Bulldozers are at their work of destruction here . . . It has the face of a battlefield . . . street upon street of little houses, corner shops and pubs crashing into heaps of rubble. Bonfires of front doors, window frames and floorboards; funeral pyres as it were of ang age that is no more. Where the wreckers have finished their work only the cobbled roadways and pavements remain to mark the streets which were our childhood playgrounds and where our homes had stood (There was a Time, p. 250)
There is a hint of nostalgia here – after all this is part of his own past being bulldozed. But the next sentence puts that sentiment in its place:
‘Defrauded’! Greenwood knows that the wealth of the Empire never reached Hanky Park, no more than it did the then subjugated and colonised people who helped produce it. However, further paragraphs do see positive developments in British society of kinds linked to the post-war urban redevelopment schemes – there are transformations and opportunities for some at least:
Already the builders are working alongside the wreckers. Steel skeletons of the multi-storied flats are now rising gaunt above the sky-line, the world of tomorrow springing from the ruins of yesterday. When completed the old neighbourhood will have changed its ancient name of ‘parish and ward’ for ‘precinct’ (There was a Time, pp. 250-1)
A sudden flowering; meritorious children of my contemporaries, now adult, are graduates of Oxbridge, Red-brick and the local school of Advanced Technology. Yesterday the Depression and lo! By a hop, skip and jump the Space Age and a Welfare State. A five-day, forty-hour week, holidays with pay, superannuation pension schemes, lunch vouchers and works’ canteens … (There was a Time, p. 251)
However, his comments from the 1970s seem slightly less optimistic. In his last and unpublished novel, It Takes All Sorts, there is a relatively neutral but not exactly enthusiastic description of Manchester and Salford as they undergo development, linked to the viewpoint of the character Minnie, but sounding more like a narrator’s voice:
Mid-twentieth century town-planning had razed great tracts of slumdom leaving no-man’s lands on whose windy deserts could be seen in completed, preliminary and advanced stages of building the multi-storied flats and the motor ways, some elevated, which would make up the face of tomorrow’s city. (4)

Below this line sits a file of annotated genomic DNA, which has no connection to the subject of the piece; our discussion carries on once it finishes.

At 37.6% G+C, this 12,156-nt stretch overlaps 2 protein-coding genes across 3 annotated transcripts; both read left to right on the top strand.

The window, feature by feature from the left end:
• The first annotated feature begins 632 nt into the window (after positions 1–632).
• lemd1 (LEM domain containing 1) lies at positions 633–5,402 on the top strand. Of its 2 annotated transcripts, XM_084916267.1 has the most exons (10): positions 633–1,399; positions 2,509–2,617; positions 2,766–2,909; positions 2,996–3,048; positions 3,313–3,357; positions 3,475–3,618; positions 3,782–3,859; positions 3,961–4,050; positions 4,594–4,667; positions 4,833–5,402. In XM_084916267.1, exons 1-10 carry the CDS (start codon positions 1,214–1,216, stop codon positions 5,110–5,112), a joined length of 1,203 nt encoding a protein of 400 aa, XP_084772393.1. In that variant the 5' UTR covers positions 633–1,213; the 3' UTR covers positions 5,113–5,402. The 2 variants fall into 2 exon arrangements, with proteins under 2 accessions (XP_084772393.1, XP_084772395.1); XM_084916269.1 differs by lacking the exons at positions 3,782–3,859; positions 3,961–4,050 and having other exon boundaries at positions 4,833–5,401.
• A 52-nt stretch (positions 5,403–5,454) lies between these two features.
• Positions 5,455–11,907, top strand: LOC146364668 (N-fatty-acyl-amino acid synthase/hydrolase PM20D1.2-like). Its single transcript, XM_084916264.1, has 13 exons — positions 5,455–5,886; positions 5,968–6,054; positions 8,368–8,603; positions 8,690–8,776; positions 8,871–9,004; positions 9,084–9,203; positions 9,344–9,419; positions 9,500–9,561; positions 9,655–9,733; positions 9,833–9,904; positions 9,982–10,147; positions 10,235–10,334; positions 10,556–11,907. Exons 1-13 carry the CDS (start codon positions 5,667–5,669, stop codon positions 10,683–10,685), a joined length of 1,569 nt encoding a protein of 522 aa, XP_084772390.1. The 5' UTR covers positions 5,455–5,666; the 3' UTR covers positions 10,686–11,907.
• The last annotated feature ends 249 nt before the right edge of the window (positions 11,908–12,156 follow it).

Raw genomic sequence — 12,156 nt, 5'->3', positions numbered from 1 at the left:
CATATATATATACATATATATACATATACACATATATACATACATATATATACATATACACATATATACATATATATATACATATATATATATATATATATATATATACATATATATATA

This could be a description of the early 1960s photograph above, where the three tower-blocks do stand alone in what could rightly be called a waste-land. A few other responses from him showing a similar ambivalence are recorded in his 1973 Kersal Flats interview. Parts of this are filmed in front of Walter Greenwood Court, and though Greenwood makes no reference to the building named after him, he does make clear that while he thinks Hanky Park had very inadequate homes, and that the welfare state had greatly improved the quality of working-class life, he thinks that there has nevertheless been a loss of community in the new Salford and links this to the new high-rises. (5) In short, while Greenwood fully saw the utter inadequacy and poverty of housing in Hanky Park and was glad to see it go, he had some doubts about the high-rise replacements, and perhaps a tiny amount of nostalgia about the urban environment he grew up in. He never lost his belief that the intolerable life of Hanky Park had improved after the Second World War, but he clearly sometimes wondered if those improvements would last. (6)
(1) See for example quotations from the 1930s and a housing inspector in the 1940s on John Boughton’s excellent Municipal Dreams blog on the Ellor Street development ( 8 October 2016). See the next blog on the same site for further discussion of responses to the new housing.
(3) The documentary was directed by Lyn Webster Wilde, Halcyon Productions, broadcast 1 December 1994; a copy is held in the Salford University Archives Walter Greenwood Collection, WGC/7/18/3.
(4) The Walter Greenwood Collection in the University of Salford Archives has a number of manuscript and typescript drafts of this novel, which Greenwood was working on from the late nineteen-sixties until at least 1970. This quotation comes from WGP1/28/1, identified on the Archive hard-binding as ‘ It Takes All Sorts, E Carbon Copy’, Chapter 2, p.7.
(6) An earlier but I think less good version of this blog was posted on my Walter Greenwood blog-site!